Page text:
When news broke last week that supermarket shelves had been stripped bare as people stockpiled food, my immediate thought was that those people mustn’t have had kids. I can barely prevent the kids in this house eating the bulk of a weekly shop on day one as it is.

I mean, last year I accidentally set the date on the online delivery of my huge Christmas grocery shop for the week before Christmas instead of Christmas eve like I meant to.

That was up there as one of the most stressful weeks of my life. I pretty much had to stand guard at the pantry and fridge swatting away hands with ninja-like reflexes while I pleaded: “Not the berries, I need them for Christmas … No! You can’t eat those crackers … Those biscuits are for the cheesecake … You don’t even like fruitcake … I SAID NO BERRIES!”

It was exhausting. And now, here we are. Families across the nation have bunkered down with the kids in self-isolation and they’re eating us out of house and home!

kids eating all the food

How any family can be stockpiling food with kids around is beyond us!

A school day menu looks something like this: Breakfast, recess, lunch, afternoon tea, dinner.

A homeschooling day appears to look something like this: Pre-breakfast snack, breakfast, post-breakfast snack, morning tea, second morning tea, no lunch – too full, afternoon tea, second afternoon tea, snack, snack, pick at dinner, snack, pre-bed snack.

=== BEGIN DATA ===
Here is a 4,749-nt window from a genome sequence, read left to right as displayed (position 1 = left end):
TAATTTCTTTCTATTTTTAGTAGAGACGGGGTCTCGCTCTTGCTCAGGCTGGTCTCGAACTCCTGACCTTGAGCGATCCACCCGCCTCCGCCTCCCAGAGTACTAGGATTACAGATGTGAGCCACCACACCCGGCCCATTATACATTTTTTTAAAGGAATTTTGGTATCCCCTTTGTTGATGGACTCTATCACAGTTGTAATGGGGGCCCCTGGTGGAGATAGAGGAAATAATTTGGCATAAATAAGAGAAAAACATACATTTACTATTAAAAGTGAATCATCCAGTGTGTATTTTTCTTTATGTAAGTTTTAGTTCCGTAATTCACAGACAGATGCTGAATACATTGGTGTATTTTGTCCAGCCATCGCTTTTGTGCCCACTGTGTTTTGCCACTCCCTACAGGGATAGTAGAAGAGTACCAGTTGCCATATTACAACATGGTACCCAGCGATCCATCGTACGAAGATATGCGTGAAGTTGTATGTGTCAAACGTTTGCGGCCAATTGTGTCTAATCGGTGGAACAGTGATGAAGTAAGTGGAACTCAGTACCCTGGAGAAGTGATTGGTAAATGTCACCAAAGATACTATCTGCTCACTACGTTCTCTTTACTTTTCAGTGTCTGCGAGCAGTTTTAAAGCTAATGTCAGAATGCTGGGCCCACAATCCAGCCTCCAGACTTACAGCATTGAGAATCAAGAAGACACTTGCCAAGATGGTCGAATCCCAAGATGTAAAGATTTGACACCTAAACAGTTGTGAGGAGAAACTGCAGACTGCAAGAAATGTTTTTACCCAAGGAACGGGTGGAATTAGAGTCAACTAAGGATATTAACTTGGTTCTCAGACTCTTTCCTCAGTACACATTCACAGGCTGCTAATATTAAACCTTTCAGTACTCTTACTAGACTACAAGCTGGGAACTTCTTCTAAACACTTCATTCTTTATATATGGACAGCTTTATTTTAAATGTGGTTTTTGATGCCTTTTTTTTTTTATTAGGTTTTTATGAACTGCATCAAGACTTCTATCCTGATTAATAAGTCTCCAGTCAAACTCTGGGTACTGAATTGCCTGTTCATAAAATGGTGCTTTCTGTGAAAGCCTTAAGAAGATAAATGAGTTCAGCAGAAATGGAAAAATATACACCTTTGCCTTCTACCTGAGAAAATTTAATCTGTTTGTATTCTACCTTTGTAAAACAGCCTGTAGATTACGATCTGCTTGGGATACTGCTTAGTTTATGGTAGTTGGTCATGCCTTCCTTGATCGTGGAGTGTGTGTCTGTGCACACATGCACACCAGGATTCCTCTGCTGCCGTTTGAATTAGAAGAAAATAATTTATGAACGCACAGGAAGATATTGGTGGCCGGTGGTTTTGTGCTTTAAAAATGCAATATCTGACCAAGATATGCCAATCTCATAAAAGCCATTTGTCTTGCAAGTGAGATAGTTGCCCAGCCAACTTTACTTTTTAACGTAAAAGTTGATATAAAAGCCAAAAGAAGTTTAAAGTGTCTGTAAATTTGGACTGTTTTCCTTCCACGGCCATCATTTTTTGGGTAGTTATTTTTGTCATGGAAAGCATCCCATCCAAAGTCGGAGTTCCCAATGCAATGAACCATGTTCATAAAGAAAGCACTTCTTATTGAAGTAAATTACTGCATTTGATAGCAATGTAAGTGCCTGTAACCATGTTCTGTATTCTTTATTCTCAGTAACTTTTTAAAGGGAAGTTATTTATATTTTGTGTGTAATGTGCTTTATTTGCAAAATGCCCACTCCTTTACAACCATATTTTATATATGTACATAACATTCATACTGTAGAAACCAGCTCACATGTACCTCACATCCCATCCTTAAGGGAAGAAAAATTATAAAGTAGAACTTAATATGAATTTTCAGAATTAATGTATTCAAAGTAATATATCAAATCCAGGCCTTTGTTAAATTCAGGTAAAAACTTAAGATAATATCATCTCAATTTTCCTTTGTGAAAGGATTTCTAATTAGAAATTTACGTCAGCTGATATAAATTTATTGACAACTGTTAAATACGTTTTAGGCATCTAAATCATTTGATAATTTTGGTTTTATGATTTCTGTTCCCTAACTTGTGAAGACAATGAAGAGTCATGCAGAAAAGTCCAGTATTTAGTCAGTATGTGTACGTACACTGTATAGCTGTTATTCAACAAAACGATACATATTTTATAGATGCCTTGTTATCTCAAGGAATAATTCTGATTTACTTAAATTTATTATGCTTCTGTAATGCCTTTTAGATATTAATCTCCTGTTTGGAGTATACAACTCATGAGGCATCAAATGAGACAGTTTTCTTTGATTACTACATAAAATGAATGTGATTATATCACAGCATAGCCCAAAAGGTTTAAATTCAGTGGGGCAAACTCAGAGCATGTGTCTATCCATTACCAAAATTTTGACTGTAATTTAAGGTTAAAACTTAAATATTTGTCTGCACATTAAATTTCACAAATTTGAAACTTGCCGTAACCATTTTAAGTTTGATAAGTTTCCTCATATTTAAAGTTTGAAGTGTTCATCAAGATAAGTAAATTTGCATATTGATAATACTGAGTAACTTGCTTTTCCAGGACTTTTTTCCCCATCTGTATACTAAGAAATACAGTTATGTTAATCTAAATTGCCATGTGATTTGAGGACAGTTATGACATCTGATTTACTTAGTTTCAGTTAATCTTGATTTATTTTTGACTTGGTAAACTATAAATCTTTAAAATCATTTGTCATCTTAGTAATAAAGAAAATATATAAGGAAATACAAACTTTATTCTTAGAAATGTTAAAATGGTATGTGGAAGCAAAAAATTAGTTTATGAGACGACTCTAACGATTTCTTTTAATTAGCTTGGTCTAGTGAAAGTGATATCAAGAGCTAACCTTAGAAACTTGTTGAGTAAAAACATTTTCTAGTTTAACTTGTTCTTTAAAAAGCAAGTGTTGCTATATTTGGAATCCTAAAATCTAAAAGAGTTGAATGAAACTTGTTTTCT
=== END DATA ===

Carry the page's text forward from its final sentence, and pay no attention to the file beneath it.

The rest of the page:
On top of that, in the current COVID-19 climate, it’s almost impossible to replenish supplies. Not only should we not be hitting up the shops on the regular because #socialdistancing, but the poor store keepers are finding it difficult to replenish the stock due to panic buying.

The situation is not ideal, obviously. Fortunately there’s a couple of mums who’ve shared some awesome hacks for keeping the isolation day food intake to a reasonable amount, and they’re pure genius in their simplicity.

Exhibit A)

Of course! If the amount of food they eat on a school day is enough to sustain them at ‘real school’ then it should be plenty enough to sustain them on ‘homeschool day’ too.

Making their lunch as if it’s a regular school day is a simple solution. Sadly, we can’t do any lunch orders on the days we don’t feel like making lunches though …

Exhibit B)

This clever mum shared this brilliant idea: “Each child has their own coloured basket. In the morning I put their snacks in it for the day, when those snacks are gone they don’t get any more. It makes them stop and think do I really need a snack? I also put their cup for the day in there because I’m not washing 50 cups a day!”

The cup! It’s a nice touch. If I implement this system combined and combine it with the complete trust I have in my kids to rat each other out for not following the plan, this could actually work!

What do you think? Do you have any snack hacks that stop your kids from munching through the pantry like Pacman chasing ghosts? We’d love to hear them.